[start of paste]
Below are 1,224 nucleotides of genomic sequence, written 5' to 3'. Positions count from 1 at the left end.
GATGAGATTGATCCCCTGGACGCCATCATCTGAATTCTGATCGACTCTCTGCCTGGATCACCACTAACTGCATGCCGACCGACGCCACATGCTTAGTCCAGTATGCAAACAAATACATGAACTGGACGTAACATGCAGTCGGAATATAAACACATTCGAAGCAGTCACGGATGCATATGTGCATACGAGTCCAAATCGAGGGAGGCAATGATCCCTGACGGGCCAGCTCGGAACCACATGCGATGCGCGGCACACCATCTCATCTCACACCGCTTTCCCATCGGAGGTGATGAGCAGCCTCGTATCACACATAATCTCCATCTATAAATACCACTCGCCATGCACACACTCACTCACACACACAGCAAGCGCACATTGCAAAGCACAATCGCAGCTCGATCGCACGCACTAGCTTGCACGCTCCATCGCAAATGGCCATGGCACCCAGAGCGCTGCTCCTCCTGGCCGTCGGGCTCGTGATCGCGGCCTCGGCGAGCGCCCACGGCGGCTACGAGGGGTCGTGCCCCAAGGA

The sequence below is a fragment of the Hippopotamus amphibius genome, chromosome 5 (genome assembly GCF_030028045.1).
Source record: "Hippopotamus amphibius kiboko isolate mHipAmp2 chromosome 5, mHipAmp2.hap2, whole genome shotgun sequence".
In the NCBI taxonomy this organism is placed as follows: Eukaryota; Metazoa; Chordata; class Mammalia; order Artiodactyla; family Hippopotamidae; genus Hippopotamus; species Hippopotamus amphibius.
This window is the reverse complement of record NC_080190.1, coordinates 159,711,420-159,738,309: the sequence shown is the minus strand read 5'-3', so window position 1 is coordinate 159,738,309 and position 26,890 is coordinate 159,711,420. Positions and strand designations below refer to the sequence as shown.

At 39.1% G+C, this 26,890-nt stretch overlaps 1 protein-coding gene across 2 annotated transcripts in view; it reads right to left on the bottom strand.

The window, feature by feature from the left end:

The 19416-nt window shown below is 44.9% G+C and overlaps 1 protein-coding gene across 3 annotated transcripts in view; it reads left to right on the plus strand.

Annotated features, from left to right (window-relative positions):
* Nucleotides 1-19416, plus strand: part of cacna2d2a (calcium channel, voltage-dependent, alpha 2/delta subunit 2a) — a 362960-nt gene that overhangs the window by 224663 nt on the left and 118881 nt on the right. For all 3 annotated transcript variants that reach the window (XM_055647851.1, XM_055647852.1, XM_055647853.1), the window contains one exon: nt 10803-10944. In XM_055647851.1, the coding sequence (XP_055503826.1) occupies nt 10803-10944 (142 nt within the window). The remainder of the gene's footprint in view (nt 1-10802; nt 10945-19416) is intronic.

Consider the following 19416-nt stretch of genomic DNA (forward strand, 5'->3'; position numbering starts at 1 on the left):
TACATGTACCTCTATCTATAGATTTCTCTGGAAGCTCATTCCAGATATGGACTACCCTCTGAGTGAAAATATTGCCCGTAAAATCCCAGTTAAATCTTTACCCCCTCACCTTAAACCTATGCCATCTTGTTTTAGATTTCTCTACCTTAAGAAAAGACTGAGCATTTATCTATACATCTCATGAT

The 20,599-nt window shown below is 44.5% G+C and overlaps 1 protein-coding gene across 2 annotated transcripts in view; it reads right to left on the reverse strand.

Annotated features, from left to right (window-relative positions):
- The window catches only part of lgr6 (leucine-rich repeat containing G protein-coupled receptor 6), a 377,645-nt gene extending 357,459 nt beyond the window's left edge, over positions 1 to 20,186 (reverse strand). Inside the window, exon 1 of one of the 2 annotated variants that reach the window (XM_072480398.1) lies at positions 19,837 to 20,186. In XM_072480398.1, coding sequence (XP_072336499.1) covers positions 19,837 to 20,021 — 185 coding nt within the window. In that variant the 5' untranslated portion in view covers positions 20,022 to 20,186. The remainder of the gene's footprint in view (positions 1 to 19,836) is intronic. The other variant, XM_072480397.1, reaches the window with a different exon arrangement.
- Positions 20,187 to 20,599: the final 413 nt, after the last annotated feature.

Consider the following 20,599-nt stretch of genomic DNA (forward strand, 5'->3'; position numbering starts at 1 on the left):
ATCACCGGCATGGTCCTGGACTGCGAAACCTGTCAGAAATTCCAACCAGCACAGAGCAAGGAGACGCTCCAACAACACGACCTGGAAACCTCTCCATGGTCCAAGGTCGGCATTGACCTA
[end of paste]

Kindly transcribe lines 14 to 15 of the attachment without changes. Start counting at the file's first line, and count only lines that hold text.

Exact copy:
The 20,599-nt window shown below is 44.5% G+C and overlaps 1 protein-coding gene across 2 annotated transcripts in view; it reads right to left on the reverse strand.

Annotated features, from left to right (window-relative positions):